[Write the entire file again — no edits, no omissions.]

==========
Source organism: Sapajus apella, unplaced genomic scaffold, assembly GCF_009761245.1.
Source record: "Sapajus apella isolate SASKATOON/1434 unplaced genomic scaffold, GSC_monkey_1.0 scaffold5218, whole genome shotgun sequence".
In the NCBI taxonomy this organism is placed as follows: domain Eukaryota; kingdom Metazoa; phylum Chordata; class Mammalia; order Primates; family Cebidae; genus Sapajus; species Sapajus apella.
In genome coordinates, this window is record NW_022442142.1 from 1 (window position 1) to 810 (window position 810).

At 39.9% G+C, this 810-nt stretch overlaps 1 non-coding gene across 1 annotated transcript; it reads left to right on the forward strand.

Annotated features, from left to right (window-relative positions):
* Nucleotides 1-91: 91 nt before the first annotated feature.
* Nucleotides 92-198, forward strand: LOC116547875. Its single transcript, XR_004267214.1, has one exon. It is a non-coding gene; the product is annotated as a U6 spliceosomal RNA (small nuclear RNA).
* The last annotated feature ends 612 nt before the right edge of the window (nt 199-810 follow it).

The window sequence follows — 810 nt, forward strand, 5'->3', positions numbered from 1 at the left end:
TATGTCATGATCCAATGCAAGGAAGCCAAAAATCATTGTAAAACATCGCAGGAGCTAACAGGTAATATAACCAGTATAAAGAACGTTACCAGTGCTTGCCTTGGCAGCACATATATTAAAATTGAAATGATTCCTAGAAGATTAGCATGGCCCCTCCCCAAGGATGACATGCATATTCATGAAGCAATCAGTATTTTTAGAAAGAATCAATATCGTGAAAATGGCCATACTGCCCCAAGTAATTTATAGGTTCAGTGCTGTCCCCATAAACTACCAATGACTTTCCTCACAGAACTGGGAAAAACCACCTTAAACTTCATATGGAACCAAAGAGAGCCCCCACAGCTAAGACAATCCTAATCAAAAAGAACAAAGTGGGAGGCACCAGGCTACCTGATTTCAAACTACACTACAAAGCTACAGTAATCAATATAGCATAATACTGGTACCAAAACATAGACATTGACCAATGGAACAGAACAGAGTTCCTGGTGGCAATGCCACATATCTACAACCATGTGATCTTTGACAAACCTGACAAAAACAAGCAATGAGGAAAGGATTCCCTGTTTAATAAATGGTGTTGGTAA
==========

Source organism: Sapajus apella, unplaced genomic scaffold, assembly GCF_009761245.1.
Source record: "Sapajus apella isolate SASKATOON/1434 unplaced genomic scaffold, GSC_monkey_1.0 scaffold5218, whole genome shotgun sequence".
In the NCBI taxonomy this organism is placed as follows: domain Eukaryota; kingdom Metazoa; phylum Chordata; class Mammalia; order Primates; family Cebidae; genus Sapajus; species Sapajus apella.
In genome coordinates, this window is record NW_022442142.1 from 1 (window position 1) to 810 (window position 810).

At 39.9% G+C, this 810-nt stretch overlaps 1 non-coding gene across 1 annotated transcript; it reads left to right on the forward strand.

Annotated features, from left to right (window-relative positions):
* Nucleotides 1-91: 91 nt before the first annotated feature.
* Nucleotides 92-198, forward strand: LOC116547875. Its single transcript, XR_004267214.1, has one exon. It is a non-coding gene; the product is annotated as a U6 spliceosomal RNA (small nuclear RNA).
* The last annotated feature ends 612 nt before the right edge of the window (nt 199-810 follow it).

The window sequence follows — 810 nt, forward strand, 5'->3', positions numbered from 1 at the left end:
TATGTCATGATCCAATGCAAGGAAGCCAAAAATCATTGTAAAACATCGCAGGAGCTAACAGGTAATATAACCAGTATAAAGAACGTTACCAGTGCTTGCCTTGGCAGCACATATATTAAAATTGAAATGATTCCTAGAAGATTAGCATGGCCCCTCCCCAAGGATGACATGCATATTCATGAAGCAATCAGTATTTTTAGAAAGAATCAATATCGTGAAAATGGCCATACTGCCCCAAGTAATTTATAGGTTCAGTGCTGTCCCCATAAACTACCAATGACTTTCCTCACAGAACTGGGAAAAACCACCTTAAACTTCATATGGAACCAAAGAGAGCCCCCACAGCTAAGACAATCCTAATCAAAAAGAACAAAGTGGGAGGCACCAGGCTACCTGATTTCAAACTACACTACAAAGCTACAGTAATCAATATAGCATAATACTGGTACCAAAACATAGACATTGACCAATGGAACAGAACAGAGTTCCTGGTGGCAATGCCACATATCTACAACCATGTGATCTTTGACAAACCTGACAAAAACAAGCAATGAGGAAAGGATTCCCTGTTTAATAAATGGTGTTGGTAA